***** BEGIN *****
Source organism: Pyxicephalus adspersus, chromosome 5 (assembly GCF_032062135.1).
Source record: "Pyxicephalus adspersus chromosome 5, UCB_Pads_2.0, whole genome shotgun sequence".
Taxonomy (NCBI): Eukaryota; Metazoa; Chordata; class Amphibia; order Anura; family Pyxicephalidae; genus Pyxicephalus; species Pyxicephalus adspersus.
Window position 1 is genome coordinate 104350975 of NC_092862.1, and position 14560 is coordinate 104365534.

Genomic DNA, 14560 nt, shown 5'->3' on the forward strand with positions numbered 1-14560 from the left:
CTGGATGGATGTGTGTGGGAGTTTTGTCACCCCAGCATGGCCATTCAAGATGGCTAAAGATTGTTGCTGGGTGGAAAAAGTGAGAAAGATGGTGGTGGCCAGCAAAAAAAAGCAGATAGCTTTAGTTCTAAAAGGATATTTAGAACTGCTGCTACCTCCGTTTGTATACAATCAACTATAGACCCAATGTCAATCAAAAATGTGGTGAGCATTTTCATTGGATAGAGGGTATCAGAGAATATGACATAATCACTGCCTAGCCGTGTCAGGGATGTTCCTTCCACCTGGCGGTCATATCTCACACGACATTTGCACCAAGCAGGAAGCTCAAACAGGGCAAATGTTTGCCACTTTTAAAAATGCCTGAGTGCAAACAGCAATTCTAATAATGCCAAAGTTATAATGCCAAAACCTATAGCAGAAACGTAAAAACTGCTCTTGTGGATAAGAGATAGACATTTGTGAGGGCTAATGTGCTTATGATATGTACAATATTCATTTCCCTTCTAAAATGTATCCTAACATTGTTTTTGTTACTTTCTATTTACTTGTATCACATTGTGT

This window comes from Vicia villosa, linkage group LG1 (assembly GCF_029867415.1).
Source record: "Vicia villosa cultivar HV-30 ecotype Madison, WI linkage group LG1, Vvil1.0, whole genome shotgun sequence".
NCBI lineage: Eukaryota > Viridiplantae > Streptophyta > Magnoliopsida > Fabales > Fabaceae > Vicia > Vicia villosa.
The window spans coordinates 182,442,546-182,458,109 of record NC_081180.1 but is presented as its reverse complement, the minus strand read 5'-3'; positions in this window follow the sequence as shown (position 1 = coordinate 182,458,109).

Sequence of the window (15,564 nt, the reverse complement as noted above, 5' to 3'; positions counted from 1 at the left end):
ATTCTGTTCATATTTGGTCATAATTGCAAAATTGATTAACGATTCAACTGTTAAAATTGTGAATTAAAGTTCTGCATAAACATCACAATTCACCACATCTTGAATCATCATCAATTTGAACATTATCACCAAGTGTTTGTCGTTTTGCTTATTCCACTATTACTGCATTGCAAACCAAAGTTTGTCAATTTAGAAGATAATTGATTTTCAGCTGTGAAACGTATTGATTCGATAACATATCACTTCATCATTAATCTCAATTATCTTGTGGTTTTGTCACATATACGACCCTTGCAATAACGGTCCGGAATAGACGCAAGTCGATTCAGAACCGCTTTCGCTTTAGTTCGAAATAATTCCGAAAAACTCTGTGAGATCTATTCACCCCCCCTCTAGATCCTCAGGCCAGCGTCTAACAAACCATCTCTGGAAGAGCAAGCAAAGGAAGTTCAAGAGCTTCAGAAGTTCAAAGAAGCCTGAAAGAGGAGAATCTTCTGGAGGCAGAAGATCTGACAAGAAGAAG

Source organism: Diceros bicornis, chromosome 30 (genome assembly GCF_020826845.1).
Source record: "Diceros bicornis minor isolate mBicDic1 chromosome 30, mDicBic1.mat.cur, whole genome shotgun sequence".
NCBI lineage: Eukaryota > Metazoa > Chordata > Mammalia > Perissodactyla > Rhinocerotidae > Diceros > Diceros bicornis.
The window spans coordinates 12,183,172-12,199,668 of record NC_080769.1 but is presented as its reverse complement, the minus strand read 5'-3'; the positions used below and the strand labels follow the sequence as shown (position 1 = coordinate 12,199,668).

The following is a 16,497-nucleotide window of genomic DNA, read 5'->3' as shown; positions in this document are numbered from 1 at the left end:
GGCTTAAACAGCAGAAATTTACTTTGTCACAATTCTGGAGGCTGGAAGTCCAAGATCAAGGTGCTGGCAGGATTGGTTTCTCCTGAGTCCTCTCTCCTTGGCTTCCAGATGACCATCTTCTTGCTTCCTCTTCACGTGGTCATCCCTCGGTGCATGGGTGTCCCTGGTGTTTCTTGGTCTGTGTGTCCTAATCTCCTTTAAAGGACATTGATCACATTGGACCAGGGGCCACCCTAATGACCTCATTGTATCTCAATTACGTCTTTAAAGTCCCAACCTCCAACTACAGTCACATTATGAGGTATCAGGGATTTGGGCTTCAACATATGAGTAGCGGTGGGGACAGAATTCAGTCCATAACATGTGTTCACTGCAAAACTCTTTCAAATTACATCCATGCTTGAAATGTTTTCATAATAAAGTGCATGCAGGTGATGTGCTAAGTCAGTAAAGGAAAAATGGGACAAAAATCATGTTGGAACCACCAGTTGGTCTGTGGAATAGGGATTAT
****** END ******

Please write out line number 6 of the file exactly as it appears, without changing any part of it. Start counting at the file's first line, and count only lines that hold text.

CTGGATGGATGTGTGTGGGAGTTTTGTCACCCCAGCATGGCCATTCAAGATGGCTAAAGATTGTTGCTGGGTGGAAAAAGTGAGAAAGATGGTGGTGGCCAGCAAAAAAAAGCAGATAGCTTTAGTTCTAAAAGGATATTTAGAACTGCTGCTACCTCCGTTTGTATACAATCAACTATAGACCCAATGTCAATCAAAAATGTGGTGAGCATTTTCATTGGATAGAGGGTATCAGAGAATATGACATAATCACTGCCTAGCCGTGTCAGGGATGTTCCTTCCACCTGGCGGTCATATCTCACACGACATTTGCACCAAGCAGGAAGCTCAAACAGGGCAAATGTTTGCCACTTTTAAAAATGCCTGAGTGCAAACAGCAATTCTAATAATGCCAAAGTTATAATGCCAAAACCTATAGCAGAAACGTAAAAACTGCTCTTGTGGATAAGAGATAGACATTTGTGAGGGCTAATGTGCTTATGATATGTACAATATTCATTTCCCTTCTAAAATGTATCCTAACATTGTTTTTGTTACTTTCTATTTACTTGTATCACATTGTGT